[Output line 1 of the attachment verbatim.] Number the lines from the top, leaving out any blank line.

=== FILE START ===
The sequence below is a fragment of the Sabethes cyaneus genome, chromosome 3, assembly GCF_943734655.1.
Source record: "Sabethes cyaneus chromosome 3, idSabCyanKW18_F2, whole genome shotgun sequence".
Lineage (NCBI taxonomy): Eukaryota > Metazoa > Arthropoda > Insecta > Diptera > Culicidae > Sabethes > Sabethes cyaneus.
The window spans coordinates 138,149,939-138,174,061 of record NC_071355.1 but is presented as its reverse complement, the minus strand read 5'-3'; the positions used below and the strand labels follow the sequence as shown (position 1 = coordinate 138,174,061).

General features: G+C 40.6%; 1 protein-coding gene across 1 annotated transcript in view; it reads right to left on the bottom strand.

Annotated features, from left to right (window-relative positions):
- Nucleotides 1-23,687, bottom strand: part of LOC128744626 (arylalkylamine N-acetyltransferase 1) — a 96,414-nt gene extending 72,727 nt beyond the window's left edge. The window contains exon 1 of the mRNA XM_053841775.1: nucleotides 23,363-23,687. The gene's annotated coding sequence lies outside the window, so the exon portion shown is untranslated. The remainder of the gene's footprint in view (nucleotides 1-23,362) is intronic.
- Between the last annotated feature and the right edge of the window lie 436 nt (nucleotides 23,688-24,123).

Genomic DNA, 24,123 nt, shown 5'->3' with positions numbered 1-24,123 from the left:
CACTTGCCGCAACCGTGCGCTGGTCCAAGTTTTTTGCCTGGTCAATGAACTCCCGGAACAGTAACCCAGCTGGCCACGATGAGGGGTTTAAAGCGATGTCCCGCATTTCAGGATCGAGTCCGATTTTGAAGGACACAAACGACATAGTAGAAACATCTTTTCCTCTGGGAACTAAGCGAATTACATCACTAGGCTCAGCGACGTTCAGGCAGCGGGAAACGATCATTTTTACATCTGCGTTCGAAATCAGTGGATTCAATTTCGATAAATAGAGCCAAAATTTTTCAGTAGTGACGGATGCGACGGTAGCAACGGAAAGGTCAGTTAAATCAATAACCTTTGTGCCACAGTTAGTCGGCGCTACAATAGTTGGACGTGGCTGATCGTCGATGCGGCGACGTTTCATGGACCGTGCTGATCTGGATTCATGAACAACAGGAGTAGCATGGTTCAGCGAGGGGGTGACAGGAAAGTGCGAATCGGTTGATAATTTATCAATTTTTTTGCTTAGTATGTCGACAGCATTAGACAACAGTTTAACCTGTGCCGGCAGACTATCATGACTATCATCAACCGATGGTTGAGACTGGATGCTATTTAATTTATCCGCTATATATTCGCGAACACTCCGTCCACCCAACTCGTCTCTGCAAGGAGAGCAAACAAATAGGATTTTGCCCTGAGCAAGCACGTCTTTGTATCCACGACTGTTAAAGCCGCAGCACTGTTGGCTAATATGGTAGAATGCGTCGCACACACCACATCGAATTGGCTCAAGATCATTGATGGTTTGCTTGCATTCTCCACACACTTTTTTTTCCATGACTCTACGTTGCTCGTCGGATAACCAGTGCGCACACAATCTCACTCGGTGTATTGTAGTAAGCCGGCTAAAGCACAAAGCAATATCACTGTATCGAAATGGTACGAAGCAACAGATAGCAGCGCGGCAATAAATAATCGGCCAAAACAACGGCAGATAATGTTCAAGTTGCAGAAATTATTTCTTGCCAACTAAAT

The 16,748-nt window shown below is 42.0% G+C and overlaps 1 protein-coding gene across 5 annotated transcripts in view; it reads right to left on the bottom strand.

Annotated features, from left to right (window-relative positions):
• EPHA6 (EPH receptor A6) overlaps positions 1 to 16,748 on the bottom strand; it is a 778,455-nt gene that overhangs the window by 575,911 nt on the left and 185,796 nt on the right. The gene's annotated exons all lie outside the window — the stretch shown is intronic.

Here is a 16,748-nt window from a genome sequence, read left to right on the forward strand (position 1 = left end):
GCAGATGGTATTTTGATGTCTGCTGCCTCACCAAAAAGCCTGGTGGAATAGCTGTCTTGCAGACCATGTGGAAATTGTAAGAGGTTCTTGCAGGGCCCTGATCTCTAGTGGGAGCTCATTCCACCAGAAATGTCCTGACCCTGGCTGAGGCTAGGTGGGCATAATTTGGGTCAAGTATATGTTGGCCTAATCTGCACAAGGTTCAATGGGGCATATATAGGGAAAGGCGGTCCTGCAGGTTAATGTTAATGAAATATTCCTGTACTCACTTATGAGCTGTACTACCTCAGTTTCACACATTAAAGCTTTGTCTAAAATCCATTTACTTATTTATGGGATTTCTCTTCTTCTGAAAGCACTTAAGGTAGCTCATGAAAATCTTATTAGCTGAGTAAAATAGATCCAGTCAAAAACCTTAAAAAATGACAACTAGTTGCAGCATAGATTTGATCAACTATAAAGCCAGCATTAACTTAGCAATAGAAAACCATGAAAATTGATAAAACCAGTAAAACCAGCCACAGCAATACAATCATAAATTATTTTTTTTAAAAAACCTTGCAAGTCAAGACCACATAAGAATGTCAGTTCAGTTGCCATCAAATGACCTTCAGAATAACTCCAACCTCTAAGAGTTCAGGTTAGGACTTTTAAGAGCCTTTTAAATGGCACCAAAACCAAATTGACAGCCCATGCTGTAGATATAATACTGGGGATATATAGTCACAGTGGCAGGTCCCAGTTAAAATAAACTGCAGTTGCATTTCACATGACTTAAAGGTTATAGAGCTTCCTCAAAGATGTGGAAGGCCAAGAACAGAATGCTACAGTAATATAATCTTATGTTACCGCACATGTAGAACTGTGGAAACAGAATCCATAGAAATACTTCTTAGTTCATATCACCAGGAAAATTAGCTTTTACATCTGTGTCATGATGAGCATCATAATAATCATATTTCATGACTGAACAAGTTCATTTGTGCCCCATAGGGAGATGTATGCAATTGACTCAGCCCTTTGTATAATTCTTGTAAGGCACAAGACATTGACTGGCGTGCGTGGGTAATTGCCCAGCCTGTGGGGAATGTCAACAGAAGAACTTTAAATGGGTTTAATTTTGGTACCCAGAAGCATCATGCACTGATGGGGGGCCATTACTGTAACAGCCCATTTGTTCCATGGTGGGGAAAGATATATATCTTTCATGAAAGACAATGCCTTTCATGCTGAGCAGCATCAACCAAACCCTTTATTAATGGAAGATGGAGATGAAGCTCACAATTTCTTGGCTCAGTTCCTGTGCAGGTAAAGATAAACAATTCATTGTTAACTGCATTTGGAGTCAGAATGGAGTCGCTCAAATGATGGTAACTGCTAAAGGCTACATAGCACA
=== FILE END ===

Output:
The sequence below is a fragment of the Sabethes cyaneus genome, chromosome 3, assembly GCF_943734655.1.